This paper discusses the failure of IPCC multi-decadal global model predictions, which over estimate warming in the tropical upper troposphere.
Fu, Q., S. Manabe, and C. Johanson (2011), On the warming in the tropical upper troposphere: Models versus observations, Geophys. Res. Lett., 38, L15704. doi:10.1029/2011GL048101
Click here to obtain the full paper (fee). For more discussion of the significance of this paper, click here.
IPCC (Intergovernmental Panel on Climate Change) AR4 (Fourth Assessment Report) GCMs (General Circulation Models) predict a tropical tropospheric warming that increases with height, reaches its maximum at ∼200 hPa, and decreases to zero near the tropical tropopause. This study examines the GCM‐predicted maximum warming in the tropical upper troposphere using satellite MSU (microwave sounding unit)‐derived deep‐layer temperatures in the tropical upper‐ and lower‐middle troposphere for 1979–2010. While satellite MSU/AMSU observations generally support GCM results with tropical deep‐layer tropospheric warming faster than surface, it is evident that the AR4 GCMs exaggerate the increase in static stability between tropical middle and upper troposphere during the last three decades.
Hydraulic fracturing is receiving attention just about everywhere these days. When I began to write this post several months ago, I stumbled across an article in the Colorado Democrat and Chronicle that raised the need to review Colorado’s oil and gas regulations. I note that this article has since been removed: Click here for where a pro-hydrofracking article was posted. (Deleted because it did not sing the party line?)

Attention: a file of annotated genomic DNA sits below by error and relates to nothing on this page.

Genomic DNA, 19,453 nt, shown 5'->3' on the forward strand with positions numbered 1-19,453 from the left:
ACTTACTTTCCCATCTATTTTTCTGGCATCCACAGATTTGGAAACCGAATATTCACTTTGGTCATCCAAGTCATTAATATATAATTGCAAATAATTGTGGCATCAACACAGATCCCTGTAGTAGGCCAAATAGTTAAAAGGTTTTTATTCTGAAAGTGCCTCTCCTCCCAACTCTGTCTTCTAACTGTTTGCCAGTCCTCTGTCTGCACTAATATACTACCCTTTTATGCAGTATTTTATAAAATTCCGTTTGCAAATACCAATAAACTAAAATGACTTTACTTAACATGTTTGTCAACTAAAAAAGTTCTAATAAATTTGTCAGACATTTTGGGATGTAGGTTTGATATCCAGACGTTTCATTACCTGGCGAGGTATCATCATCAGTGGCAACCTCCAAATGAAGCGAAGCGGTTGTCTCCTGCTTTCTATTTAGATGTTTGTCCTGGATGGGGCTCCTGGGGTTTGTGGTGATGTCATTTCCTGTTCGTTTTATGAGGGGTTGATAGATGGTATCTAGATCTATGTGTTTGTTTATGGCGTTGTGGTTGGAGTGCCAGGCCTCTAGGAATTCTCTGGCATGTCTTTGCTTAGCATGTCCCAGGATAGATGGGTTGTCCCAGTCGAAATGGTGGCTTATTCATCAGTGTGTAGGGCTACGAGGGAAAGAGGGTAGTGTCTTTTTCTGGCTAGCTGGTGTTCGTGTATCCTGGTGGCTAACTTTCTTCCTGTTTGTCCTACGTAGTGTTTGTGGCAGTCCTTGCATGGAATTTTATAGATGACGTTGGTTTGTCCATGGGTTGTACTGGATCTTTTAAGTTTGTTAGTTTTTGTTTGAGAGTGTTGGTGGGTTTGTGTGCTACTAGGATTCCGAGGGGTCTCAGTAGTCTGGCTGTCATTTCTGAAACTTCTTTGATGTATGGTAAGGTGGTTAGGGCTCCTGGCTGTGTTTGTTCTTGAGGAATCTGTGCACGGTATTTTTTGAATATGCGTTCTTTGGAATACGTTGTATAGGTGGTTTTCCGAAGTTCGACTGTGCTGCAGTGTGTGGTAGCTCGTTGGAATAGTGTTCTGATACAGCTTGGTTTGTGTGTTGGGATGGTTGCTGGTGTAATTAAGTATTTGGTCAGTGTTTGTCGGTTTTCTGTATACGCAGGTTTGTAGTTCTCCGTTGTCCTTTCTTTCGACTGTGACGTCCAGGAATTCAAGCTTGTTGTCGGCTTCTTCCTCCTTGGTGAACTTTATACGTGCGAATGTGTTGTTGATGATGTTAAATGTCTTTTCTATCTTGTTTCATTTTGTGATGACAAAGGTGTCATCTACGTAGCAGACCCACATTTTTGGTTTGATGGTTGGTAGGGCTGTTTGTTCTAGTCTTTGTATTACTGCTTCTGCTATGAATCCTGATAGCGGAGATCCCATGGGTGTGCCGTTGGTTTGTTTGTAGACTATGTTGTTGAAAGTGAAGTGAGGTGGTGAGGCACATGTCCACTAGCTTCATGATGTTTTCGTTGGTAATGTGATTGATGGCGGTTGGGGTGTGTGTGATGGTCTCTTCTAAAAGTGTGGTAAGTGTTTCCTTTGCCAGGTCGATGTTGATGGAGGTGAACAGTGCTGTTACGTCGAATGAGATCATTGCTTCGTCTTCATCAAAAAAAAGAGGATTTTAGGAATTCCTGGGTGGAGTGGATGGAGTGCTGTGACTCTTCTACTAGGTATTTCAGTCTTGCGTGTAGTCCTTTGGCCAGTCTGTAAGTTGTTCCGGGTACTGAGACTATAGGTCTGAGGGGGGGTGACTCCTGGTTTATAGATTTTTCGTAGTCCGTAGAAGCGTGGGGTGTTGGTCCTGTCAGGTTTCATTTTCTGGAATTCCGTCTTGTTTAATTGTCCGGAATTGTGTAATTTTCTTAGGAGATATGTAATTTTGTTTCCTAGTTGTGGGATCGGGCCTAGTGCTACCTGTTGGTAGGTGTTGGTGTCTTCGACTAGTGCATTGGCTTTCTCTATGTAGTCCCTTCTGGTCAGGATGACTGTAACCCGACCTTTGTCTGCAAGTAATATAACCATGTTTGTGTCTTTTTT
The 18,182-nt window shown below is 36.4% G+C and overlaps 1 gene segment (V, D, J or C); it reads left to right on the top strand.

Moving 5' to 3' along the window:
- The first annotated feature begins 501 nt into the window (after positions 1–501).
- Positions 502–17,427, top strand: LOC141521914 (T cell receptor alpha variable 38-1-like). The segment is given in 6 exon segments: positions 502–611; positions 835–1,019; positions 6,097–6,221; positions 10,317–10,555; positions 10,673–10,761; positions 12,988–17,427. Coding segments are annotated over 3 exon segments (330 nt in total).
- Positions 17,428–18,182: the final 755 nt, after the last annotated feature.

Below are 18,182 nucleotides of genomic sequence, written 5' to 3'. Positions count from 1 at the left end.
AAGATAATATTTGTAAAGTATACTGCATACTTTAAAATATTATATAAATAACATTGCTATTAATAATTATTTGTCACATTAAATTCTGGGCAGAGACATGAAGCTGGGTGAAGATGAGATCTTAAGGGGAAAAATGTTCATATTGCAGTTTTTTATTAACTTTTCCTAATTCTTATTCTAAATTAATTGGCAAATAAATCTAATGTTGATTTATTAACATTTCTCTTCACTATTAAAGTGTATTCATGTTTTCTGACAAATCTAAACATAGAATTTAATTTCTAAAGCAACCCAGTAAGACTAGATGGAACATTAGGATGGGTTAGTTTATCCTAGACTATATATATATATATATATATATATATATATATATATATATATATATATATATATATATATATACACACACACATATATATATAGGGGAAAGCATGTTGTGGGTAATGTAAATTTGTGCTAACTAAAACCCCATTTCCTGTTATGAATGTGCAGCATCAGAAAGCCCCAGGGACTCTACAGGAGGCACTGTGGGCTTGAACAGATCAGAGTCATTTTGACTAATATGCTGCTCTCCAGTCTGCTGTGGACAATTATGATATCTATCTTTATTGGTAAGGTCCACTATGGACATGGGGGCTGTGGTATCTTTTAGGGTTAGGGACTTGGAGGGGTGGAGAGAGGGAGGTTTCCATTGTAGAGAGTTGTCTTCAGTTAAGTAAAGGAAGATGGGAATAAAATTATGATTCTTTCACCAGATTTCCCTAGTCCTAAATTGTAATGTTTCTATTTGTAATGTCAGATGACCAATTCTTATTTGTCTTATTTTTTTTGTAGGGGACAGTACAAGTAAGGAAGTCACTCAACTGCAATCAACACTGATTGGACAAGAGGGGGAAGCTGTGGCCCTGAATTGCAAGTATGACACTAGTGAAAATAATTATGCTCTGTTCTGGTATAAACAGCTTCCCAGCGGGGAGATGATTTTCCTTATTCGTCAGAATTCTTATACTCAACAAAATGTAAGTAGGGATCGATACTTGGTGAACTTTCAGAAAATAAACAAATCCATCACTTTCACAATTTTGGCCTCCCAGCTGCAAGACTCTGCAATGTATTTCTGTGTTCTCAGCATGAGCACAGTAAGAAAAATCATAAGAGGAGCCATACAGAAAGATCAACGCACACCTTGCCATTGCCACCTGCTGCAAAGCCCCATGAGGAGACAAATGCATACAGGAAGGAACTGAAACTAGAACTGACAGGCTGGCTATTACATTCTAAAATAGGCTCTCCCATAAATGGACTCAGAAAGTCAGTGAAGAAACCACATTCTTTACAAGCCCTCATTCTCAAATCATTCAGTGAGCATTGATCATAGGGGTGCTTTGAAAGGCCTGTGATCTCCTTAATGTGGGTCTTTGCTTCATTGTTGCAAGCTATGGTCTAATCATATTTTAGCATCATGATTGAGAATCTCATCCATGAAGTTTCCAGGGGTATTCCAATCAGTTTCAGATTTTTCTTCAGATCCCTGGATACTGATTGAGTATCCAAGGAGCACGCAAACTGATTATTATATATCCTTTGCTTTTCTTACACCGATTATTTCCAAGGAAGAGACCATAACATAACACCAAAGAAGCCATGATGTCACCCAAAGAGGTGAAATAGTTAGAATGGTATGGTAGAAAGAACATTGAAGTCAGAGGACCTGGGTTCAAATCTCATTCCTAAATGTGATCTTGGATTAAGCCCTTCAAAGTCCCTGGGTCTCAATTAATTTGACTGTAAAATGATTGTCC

In April, the Denver Post (in effect, the voice of the liberal/progressives) ran this article with as much spin as it could muster, (click here) with the following headline:
“Colorado No. 2 in carcinogen-laced “fracking” fluids”
As discussions of fracking in Colorado continued, this opinion was authored (click here) by activists against fracking. These folks are certainly entitled to voice an opinion, as is anyone else, but when a political activist group like MoveOn.org is involved one must consider the motive.
Now, fracking fluid disclosure rules are expected in Colorado by the end of the year. Click here.
Perhaps this will help improve Colorado’s economy, where income has declined sharply from 1999 to 2010 (click here). (Remember to say thank you to Mr. Ritter and Mr. Hickenlooper.) I was self employed in Colorado during this period, and so can speak from direct experience.
$70 million dollars to install a pumping system to move water out of a 6o foot deep open pit…..but it was the sale of the pit where corruption occurred……click here for a recent news article. Click here for an earlier article.
I notice that the cost for this project is being paid via the reserve account. I wonder if they have a reserve money stash for when their official reserve account is depleted?…..